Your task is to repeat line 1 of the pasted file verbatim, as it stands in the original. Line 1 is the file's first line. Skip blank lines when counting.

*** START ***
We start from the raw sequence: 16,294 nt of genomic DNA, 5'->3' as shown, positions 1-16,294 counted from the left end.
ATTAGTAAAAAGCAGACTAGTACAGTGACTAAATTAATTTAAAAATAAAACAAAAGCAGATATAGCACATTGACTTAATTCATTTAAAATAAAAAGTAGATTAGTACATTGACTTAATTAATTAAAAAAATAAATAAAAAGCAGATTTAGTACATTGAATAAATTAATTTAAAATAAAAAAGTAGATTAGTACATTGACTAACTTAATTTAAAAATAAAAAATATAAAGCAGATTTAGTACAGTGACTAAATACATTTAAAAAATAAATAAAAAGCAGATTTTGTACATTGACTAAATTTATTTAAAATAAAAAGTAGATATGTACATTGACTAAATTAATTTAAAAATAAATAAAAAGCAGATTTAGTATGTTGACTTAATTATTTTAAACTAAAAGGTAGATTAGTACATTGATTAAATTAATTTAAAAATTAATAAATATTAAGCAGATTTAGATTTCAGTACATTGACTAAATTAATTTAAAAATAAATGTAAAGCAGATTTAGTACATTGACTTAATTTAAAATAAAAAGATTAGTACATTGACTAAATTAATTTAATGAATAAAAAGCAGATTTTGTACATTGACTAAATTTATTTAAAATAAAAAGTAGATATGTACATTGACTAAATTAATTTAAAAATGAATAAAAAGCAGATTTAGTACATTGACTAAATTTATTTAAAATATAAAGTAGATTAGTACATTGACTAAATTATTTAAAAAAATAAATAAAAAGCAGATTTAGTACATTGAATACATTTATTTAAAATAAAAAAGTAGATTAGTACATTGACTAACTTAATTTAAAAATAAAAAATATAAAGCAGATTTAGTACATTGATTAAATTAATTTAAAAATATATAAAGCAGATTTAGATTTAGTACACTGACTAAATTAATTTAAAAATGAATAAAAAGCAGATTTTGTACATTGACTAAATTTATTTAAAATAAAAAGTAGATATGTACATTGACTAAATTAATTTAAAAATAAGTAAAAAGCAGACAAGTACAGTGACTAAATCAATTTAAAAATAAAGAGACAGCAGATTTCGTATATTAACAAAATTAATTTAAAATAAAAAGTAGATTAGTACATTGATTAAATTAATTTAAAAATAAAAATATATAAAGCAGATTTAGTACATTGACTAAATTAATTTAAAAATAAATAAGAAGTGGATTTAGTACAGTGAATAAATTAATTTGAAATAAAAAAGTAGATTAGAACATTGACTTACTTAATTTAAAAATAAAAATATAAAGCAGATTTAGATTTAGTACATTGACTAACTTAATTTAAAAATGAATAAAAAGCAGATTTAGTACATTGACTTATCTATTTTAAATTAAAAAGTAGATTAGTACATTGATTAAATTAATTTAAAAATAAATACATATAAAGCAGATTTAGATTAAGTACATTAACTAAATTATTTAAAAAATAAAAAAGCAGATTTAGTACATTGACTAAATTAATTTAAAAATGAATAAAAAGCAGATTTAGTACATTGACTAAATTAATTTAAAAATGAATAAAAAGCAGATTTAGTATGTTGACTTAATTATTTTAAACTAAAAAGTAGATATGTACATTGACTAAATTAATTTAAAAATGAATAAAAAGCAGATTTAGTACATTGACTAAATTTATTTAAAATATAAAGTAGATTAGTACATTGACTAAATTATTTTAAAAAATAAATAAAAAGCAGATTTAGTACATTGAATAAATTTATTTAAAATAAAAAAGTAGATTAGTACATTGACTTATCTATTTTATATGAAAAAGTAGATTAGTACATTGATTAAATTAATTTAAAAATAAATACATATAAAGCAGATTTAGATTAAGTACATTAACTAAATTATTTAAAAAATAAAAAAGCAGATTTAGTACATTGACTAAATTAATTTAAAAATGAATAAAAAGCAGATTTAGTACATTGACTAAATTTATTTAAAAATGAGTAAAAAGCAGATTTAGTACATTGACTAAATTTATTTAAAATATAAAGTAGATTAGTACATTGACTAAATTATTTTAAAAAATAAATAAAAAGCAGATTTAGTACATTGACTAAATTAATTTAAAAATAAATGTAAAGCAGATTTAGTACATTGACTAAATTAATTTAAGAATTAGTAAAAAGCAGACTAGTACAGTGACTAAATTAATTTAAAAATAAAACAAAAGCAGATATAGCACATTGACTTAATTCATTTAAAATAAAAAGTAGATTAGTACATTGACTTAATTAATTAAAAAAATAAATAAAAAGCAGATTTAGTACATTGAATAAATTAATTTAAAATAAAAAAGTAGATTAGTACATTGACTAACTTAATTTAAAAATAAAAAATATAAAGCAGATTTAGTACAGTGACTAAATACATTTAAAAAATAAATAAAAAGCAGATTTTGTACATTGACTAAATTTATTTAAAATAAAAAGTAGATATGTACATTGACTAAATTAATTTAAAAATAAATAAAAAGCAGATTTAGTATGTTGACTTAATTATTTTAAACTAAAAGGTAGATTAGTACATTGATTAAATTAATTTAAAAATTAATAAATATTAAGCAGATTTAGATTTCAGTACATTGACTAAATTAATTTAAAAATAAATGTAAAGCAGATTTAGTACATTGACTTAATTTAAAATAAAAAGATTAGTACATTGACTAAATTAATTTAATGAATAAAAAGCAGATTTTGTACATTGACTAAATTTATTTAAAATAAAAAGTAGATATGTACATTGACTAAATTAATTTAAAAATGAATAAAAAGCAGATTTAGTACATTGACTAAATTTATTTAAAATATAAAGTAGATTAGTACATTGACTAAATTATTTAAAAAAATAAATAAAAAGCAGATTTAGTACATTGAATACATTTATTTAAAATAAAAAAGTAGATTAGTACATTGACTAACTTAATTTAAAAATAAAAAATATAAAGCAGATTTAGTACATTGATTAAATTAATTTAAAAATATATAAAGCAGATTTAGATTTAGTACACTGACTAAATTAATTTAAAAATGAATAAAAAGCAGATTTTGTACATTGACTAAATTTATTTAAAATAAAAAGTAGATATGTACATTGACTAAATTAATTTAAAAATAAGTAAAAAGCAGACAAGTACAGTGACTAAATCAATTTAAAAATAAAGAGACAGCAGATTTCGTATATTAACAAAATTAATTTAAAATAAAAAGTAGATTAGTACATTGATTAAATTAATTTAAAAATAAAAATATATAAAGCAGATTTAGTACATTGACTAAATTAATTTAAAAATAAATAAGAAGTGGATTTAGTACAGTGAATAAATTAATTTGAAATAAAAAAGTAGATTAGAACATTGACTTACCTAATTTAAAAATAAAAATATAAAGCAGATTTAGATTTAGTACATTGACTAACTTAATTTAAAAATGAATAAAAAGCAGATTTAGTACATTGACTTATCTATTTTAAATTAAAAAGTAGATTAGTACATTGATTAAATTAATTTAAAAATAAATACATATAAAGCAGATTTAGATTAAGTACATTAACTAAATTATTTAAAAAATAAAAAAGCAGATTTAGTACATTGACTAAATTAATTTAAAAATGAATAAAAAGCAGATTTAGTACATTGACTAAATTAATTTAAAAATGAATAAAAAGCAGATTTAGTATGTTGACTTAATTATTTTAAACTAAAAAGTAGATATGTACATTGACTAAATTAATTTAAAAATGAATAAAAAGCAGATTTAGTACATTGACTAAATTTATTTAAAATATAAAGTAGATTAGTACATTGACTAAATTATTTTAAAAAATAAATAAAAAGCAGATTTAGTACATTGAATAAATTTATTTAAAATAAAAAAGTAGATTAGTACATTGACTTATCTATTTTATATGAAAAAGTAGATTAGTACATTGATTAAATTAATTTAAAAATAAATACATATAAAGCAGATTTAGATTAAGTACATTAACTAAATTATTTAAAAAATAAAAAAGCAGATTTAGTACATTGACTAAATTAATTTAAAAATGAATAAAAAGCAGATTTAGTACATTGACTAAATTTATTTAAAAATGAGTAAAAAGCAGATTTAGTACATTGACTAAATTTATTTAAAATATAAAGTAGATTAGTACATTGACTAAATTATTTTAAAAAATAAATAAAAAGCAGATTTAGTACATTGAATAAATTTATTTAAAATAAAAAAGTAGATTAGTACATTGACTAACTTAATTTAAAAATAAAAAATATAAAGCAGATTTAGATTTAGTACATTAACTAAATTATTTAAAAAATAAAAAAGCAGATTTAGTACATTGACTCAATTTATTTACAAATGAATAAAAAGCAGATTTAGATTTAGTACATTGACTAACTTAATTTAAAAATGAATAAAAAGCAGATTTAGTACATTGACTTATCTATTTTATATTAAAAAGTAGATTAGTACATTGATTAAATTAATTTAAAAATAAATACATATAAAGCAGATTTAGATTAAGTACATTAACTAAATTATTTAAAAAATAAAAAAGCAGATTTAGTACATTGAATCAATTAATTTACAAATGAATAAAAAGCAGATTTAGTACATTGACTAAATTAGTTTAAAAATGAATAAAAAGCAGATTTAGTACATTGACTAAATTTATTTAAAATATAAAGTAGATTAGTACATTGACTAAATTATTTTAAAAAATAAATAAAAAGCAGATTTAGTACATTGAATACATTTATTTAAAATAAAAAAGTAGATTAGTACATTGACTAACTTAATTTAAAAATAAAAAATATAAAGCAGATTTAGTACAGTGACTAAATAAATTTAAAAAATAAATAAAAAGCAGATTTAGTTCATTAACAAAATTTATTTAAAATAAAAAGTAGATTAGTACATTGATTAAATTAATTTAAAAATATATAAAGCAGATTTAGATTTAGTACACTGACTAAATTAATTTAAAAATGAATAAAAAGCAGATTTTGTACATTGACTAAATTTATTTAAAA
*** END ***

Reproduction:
We start from the raw sequence: 16,294 nt of genomic DNA, 5'->3' as shown, positions 1-16,294 counted from the left end.